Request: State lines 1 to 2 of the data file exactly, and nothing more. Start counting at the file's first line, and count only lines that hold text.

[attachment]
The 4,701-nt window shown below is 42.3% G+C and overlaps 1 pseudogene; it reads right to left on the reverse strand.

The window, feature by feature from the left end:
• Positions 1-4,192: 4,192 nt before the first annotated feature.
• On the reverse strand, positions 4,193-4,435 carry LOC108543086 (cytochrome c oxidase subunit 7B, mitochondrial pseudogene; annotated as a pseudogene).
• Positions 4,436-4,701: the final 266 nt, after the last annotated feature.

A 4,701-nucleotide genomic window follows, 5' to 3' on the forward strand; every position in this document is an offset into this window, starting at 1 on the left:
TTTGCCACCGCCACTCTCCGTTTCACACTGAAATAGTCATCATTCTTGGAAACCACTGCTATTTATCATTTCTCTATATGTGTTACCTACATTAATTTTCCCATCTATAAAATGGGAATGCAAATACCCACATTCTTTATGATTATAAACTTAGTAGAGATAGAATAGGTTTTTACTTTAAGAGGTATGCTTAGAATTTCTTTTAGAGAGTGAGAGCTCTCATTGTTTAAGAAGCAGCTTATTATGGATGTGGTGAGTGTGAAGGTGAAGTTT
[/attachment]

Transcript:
The 4,701-nt window shown below is 42.3% G+C and overlaps 1 pseudogene; it reads right to left on the reverse strand.

The window, feature by feature from the left end: